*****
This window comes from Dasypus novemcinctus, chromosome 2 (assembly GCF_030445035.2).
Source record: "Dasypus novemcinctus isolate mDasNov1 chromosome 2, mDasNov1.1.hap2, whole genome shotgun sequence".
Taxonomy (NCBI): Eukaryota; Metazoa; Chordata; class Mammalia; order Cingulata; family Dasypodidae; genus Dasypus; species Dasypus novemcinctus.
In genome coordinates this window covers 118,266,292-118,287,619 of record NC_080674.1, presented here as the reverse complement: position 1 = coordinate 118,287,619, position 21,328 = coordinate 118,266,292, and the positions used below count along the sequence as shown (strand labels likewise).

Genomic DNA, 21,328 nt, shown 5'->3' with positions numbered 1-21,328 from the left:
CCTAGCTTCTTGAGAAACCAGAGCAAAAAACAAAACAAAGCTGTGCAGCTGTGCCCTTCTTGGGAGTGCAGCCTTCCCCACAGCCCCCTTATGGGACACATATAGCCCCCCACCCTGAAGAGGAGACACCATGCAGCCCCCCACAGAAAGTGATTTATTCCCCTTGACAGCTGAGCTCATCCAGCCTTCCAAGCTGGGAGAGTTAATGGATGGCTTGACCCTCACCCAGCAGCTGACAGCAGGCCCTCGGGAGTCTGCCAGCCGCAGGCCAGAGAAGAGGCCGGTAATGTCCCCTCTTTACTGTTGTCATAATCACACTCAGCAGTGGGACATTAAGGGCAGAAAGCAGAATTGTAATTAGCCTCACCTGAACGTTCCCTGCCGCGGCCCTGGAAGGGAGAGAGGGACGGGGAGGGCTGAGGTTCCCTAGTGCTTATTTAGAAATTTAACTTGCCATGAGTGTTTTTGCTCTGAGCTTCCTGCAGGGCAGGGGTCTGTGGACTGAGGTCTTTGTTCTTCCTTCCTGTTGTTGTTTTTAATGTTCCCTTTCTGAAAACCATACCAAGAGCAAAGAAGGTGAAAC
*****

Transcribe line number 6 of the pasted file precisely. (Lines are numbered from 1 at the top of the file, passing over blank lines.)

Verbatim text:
CCTAGCTTCTTGAGAAACCAGAGCAAAAAACAAAACAAAGCTGTGCAGCTGTGCCCTTCTTGGGAGTGCAGCCTTCCCCACAGCCCCCTTATGGGACACATATAGCCCCCCACCCTGAAGAGGAGACACCATGCAGCCCCCCACAGAAAGTGATTTATTCCCCTTGACAGCTGAGCTCATCCAGCCTTCCAAGCTGGGAGAGTTAATGGATGGCTTGACCCTCACCCAGCAGCTGACAGCAGGCCCTCGGGAGTCTGCCAGCCGCAGGCCAGAGAAGAGGCCGGTAATGTCCCCTCTTTACTGTTGTCATAATCACACTCAGCAGTGGGACATTAAGGGCAGAAAGCAGAATTGTAATTAGCCTCACCTGAACGTTCCCTGCCGCGGCCCTGGAAGGGAGAGAGGGACGGGGAGGGCTGAGGTTCCCTAGTGCTTATTTAGAAATTTAACTTGCCATGAGTGTTTTTGCTCTGAGCTTCCTGCAGGGCAGGGGTCTGTGGACTGAGGTCTTTGTTCTTCCTTCCTGTTGTTGTTTTTAATGTTCCCTTTCTGAAAACCATACCAAGAGCAAAGAAGGTGAAAC